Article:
Sage Farms in Glenpool just got its approval letter yesterday from the Oklahoma Medical Marijuana Authority.
It's one of about 40 of the first commercial businesses to get approved and it's hoping to be one of the first to start growing and selling.
Ben Neal has been growing kale, tomatoes, and other vegetables for five years.
"Telling people that I'm a hydroponic farmer, that's the first thing they say, is oh, medical marijuana. And I'm like no, that's not what we do. And it was never part of our business plan,” said Neal. "I guess whenever you get dealt a good hand you got to play your cards."
Now he's doubling down on a new green. Starting with about 400 marijuana plants in this new 3,000-square foot greenhouse.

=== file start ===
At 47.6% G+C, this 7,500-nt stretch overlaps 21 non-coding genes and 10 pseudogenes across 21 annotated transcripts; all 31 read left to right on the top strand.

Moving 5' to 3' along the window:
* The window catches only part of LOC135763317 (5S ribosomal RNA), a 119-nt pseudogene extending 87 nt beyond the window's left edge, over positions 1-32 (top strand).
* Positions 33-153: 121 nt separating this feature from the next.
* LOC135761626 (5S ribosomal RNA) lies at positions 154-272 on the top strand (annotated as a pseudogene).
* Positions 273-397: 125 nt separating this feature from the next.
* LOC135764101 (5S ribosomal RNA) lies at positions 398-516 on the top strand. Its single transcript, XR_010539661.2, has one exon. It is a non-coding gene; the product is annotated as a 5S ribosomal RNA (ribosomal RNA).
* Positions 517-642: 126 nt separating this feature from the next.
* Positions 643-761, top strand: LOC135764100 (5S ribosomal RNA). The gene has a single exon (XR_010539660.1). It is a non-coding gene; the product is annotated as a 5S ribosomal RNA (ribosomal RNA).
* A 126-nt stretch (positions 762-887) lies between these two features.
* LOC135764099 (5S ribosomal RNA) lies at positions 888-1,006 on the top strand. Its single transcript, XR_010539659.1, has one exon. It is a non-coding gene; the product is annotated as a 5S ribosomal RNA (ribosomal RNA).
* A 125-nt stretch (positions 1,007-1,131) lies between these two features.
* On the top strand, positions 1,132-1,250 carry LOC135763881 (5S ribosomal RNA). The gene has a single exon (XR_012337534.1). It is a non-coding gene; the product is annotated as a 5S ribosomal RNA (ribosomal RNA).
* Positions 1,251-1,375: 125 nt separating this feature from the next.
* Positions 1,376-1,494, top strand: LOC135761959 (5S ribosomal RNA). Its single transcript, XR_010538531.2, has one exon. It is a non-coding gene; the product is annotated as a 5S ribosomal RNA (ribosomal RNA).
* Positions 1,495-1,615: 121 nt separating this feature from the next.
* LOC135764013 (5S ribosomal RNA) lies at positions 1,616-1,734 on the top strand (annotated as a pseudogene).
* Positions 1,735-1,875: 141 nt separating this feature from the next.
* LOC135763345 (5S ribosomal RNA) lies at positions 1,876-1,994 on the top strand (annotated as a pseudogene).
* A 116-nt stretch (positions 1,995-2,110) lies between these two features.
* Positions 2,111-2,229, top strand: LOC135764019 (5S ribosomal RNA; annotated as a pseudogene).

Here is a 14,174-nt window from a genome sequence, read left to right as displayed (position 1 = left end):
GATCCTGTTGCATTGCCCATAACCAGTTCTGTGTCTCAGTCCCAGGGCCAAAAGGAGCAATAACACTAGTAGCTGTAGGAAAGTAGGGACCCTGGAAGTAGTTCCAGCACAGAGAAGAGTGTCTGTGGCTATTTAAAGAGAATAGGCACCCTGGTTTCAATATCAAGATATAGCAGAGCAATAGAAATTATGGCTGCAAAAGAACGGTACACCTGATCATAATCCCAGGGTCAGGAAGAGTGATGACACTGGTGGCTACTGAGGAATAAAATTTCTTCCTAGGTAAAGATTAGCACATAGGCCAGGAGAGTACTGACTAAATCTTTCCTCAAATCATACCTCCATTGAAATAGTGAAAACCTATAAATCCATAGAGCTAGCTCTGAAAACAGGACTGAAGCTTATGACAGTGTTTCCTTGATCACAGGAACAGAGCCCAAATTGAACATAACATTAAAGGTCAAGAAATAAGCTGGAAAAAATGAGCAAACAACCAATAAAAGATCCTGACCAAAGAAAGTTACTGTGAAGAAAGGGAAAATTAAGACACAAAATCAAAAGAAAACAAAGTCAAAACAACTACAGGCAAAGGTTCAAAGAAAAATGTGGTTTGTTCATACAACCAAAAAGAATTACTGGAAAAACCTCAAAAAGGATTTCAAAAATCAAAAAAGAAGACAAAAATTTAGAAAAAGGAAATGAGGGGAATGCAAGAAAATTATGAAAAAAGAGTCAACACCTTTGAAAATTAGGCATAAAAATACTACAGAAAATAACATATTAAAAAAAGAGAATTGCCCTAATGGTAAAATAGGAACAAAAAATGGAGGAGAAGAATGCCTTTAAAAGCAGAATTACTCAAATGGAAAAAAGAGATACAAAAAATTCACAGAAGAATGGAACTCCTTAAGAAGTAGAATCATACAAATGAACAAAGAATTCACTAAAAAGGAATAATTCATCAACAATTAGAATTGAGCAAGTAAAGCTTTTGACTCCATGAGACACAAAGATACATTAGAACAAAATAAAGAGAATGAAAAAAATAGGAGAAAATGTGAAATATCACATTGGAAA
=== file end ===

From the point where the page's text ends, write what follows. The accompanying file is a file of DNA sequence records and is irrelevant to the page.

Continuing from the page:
"It's going to be a hydroponic, what's called a Dutch bucket, or Bato bucket system," says Neal.
And he's growing the business from the ground up from seed to sale.
"We also are going to be applying for a processing license. And I'm going to Colorado next week to look at some extraction machines, so we can look at doing the oils for edibles and vapes," said Neal
The biggest worry, a saturated market. The State Health Department says it's received more than 1,100 commercial applications and about 2,100 patient applications.
"That doesn't seem very sustainable at this point. It's all going to be based on supply and demand. And so, it might be $4,000 a pound, or we might be selling it for $400 a pound. We don't know yet." And nobody in the state knows,” says Neal.
There's no limit on how much marijuana businesses can grow, or how many commercial licenses the state can issue.
Neal plans to build three more greenhouses and to hire more workers.